Posted: 26th May 2017
The tragic events in Manchester was shocking but also disturbingly familiar. There have been too many atrocities, too many silences, too many occasions which require us to show our solidarity with others. On Tuesday, I found myself implementing my emergency procedure on clients’ behalf with the depressing knowledge that I have done it too many times of late.
It is also striking how much social media comes into its own in times of crisis. Not as a marketing tool, an advertising platform or a PR machine, but a vehicle for letting loved ones know that we are safe, that we are loved.
Yes there are the odd Twitter trolls peddling hate, but the overwhelming feeling was one of togetherness and hope. Strangers come together to offer condolence and search for meaning or understanding. Much good can be done and long may it continue.
From a professional point of view, brands have to tread incredibly carefully in such difficult times. It’s easy to seem crass, insensitive or downright offensive, and there are plenty of social media posts to make one wince.
I spent most of my career in television, so the drill is instinctive. What have we got coming up? What needs to change? What needs to go in its place? It helps, to be honest, to have something that feels like automatic pilot which you don’t have to think about too much.
Every business reacts differently, obviously, and everyone on the receiving end will react differently too, so these are very much my personal sensibilities, and those which I hope my clients share.
Thought 1 – Turn it all off
Whenever there is a major event, my immediate action is to turn off the scheduled posts for all of my clients posts. This is to give me some breathing space, consult clients and decide the most appropriate response.
If your social media is run by a team, have this conversation beforehand. Let them all know that if an incident happens, that is the drill until you can give it some thought.
Tip: If you use Buffer or Hootsuite, there’s no button for this but you can dive into your schedule and just unclick today’s day. On Edgar, there is a handy ‘pause queue’ button (Buffer please take note)
Thought 2 – Make a thoughtful decision
Different situations require responses, and this is really up to your judgement – but please make a judgement and don’t let things drift along.
For me, the events in Manchester were so horrific, and so close to home, that I didn’t feel business as usual was appropriate. People were using Twitter and Facebook to find loved ones, to express grief, to try and process the trauma that had happened. Even those who were not directly involved the world seemed to have paused for a while and absorb what was happening. With these feelings, no one really cared about scheduled tweets promoting your latest service or special offer. No one really gave a stuff about your latest blog post. All of my clients’ (and my) planned marketing content was turned off for 24 hours. My newsletter which was due to go out was paused until the following day, and my latest article went unpromoted. It may sound harsh, but those companies that didn’t felt insensitive and a little complacent. Yes business has to continue, but actually, does it really?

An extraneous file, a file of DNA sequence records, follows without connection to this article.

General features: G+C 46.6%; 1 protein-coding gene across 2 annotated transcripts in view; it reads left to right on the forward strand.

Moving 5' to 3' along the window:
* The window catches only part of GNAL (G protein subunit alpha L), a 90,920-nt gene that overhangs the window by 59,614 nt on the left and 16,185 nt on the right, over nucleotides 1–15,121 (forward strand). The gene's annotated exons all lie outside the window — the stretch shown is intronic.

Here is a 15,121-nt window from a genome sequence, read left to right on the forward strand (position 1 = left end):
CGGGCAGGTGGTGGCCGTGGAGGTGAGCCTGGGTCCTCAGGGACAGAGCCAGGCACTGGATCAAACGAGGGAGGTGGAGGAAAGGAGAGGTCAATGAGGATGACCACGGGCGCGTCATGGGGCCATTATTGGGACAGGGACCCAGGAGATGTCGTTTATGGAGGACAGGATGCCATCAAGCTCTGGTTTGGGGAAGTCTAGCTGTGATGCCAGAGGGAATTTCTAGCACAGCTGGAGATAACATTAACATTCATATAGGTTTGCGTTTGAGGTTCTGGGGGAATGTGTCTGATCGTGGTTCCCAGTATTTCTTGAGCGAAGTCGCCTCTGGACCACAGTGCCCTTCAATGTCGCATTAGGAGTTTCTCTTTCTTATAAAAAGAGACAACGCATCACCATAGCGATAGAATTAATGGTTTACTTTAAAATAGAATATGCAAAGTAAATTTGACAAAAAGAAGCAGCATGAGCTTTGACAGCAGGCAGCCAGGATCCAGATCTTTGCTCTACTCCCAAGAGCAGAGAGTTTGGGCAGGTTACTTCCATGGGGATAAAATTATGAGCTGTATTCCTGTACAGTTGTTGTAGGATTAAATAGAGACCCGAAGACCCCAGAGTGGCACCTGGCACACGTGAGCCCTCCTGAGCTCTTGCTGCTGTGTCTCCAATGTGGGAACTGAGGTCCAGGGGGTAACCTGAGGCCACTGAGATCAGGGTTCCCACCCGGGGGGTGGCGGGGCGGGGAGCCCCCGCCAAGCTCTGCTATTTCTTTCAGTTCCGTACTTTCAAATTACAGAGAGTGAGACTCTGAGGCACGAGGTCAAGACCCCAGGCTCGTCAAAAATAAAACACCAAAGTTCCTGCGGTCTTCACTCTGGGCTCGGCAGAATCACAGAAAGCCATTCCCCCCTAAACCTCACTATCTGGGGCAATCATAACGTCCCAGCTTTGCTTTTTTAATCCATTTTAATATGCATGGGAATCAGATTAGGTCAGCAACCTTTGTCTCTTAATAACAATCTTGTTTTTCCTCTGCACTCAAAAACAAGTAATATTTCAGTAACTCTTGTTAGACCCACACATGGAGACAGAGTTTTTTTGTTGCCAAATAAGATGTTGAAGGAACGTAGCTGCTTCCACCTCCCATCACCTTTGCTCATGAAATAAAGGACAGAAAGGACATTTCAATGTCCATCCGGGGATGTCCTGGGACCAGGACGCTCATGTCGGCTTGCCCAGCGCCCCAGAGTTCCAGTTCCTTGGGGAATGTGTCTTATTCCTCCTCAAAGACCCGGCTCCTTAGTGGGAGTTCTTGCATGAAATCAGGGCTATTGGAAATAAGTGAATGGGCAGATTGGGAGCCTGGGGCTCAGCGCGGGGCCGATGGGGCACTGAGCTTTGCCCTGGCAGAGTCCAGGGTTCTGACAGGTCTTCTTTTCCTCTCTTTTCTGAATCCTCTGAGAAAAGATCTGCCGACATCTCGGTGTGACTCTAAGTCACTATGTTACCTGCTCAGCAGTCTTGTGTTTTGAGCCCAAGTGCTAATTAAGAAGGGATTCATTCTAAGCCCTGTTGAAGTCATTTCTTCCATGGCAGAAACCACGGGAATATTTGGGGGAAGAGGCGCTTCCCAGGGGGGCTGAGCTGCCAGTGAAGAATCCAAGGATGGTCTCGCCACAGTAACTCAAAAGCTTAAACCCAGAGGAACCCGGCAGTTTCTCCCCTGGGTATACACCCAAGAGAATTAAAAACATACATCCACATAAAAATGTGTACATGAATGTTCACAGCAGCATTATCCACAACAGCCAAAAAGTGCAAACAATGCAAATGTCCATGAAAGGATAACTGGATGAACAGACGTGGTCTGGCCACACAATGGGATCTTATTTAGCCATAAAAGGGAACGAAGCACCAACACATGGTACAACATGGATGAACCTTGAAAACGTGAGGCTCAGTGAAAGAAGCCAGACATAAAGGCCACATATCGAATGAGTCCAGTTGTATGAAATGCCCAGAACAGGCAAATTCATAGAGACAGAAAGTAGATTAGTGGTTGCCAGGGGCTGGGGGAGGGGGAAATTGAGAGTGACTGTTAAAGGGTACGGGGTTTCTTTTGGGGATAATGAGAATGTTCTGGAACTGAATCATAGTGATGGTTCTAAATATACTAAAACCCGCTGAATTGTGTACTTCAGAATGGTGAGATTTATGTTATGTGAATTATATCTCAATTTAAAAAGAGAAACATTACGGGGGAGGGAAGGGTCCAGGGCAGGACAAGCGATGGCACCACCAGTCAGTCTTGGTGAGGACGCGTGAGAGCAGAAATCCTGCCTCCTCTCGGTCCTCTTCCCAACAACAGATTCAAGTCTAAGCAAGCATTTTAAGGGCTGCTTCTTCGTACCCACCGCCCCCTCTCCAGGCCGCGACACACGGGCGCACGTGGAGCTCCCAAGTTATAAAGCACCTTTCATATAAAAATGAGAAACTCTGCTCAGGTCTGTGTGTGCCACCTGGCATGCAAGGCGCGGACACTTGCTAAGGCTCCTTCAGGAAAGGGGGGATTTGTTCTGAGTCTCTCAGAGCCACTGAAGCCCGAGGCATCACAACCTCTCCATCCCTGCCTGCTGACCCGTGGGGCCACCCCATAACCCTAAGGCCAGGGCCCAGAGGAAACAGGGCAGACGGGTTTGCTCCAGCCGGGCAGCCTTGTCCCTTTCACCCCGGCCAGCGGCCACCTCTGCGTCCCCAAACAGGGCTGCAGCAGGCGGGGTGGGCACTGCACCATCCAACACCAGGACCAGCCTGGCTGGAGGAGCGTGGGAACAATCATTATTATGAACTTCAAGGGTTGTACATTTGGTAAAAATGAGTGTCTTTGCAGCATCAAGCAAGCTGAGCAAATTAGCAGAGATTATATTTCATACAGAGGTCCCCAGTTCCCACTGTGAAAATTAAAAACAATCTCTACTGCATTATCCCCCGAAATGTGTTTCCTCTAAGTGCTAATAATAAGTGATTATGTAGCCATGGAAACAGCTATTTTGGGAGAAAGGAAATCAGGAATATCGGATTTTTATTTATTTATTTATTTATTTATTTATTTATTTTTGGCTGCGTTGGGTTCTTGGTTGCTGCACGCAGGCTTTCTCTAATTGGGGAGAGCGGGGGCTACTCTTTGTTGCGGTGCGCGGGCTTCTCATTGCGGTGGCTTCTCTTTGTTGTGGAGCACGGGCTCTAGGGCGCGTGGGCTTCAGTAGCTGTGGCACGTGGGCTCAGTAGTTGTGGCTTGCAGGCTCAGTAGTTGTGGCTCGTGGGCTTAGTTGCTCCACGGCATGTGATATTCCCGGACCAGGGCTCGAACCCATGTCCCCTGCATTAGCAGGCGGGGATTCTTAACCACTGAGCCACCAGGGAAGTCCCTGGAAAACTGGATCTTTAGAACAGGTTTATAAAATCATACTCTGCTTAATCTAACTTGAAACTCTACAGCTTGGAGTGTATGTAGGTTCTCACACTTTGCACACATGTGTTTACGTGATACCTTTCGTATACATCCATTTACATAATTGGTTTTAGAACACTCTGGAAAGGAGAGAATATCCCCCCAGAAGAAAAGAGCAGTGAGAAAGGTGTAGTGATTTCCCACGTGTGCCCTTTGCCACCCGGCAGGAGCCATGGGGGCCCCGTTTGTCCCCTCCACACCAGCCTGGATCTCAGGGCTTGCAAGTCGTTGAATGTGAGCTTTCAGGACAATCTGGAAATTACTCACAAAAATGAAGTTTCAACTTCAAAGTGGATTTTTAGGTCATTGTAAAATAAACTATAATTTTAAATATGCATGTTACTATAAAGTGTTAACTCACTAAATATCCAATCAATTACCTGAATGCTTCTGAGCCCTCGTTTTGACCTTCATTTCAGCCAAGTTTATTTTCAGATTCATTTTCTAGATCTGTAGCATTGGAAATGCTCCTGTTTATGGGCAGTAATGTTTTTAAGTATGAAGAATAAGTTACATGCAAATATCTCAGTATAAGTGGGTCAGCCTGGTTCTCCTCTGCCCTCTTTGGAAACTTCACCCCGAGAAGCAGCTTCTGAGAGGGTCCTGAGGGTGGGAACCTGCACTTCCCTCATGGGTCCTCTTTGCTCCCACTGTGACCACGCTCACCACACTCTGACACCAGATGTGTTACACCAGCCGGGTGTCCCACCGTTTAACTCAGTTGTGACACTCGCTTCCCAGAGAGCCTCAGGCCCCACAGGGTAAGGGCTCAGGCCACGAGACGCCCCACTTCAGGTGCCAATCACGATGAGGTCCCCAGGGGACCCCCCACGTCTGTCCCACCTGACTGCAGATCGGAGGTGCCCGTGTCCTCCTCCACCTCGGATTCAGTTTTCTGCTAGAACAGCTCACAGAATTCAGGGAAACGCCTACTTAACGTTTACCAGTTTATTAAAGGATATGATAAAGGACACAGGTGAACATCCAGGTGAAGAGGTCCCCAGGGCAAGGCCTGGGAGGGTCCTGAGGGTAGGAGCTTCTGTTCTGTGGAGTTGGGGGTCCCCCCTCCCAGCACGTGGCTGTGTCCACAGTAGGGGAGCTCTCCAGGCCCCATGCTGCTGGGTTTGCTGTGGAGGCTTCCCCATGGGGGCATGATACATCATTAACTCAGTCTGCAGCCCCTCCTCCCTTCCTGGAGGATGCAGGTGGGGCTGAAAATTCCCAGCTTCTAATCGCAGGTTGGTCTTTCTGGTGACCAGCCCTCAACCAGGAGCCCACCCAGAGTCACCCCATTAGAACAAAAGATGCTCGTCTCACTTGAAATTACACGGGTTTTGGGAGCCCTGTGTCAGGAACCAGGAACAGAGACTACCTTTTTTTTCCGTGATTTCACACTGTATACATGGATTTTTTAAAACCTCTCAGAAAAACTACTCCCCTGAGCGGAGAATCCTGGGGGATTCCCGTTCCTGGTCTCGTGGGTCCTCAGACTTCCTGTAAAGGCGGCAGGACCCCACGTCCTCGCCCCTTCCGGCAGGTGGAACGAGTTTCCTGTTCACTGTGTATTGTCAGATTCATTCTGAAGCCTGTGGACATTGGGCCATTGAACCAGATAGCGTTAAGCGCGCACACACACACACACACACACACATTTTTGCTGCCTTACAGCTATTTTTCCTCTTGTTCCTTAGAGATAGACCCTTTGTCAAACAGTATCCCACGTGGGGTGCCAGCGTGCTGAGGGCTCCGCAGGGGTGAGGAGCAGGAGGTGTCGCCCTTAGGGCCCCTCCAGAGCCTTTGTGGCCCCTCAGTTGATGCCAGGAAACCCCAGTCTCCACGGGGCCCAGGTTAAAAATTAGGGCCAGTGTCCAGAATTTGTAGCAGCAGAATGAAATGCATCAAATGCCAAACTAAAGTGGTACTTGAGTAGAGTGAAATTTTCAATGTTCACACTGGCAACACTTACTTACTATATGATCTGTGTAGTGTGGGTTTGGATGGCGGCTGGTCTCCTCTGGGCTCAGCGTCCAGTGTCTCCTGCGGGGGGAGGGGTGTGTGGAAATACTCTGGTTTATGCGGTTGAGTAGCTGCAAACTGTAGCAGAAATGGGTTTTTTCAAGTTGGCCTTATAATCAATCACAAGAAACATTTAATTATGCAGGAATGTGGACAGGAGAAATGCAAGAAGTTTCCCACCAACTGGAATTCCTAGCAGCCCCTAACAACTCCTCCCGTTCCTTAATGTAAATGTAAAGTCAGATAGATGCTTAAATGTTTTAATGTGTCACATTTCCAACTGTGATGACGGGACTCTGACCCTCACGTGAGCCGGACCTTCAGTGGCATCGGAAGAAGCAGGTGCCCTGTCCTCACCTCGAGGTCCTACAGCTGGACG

If you decide that the incident is not a critical one, then there is no need to take everything down for a day, but do make sure you run through your scheduled posts to make sure that there is nothing jarring or insensitive which suddenly seems inappropriate.
Thought 3 – Create a response
Businesses are run by people, and we are all as capable as each other at expressing sympathy, empathy and sadness. Don’t feel you can’t make any comment at all, indeed it might seem odd if events go completely unreferenced. Your business has values, and if those are values of compassion then there is no reason not to share them.
It sounds cynical but I have a collection of appropriate images and quotes to use which I can locate easily. You will also find that very quickly, there will be sentiments and images that rise to the surface, that you can add your voice to. #StandTogether is good example.
Tip: Many companies create something quickly in Canva or Photoshop. If you’re going to create images or quotes to use, don’t put your logo on them. I think it looks crass, others may disagree but they’re wrong.
Tip: Brand accounts are not the place for controversial political opinions. ‘Our thoughts are with the victims’, or other messages of support should be your main priority
Thought 4 – Talk to people
We are all human, and we all want to engage with other people, especially in times of sadness. I was alone in the office on Tuesday and found social media invaluable for finding likeminded people to collectively exhale with, whether business associates or not.
If your business is in a position to help, then please offer to help. If you have a large following, use that following to spread messages that need spreading.
Thought 4 – Pause, then carry on
And today is back to business as usual, grateful that we have that privilege.
What do you think? Do you think it’s the place of businesses to reflect, or carry on as normal?
The budget that would normally have been spent on promoting this post, will be donated to The British Red Cross Appeal for the victims of Manchester Arena.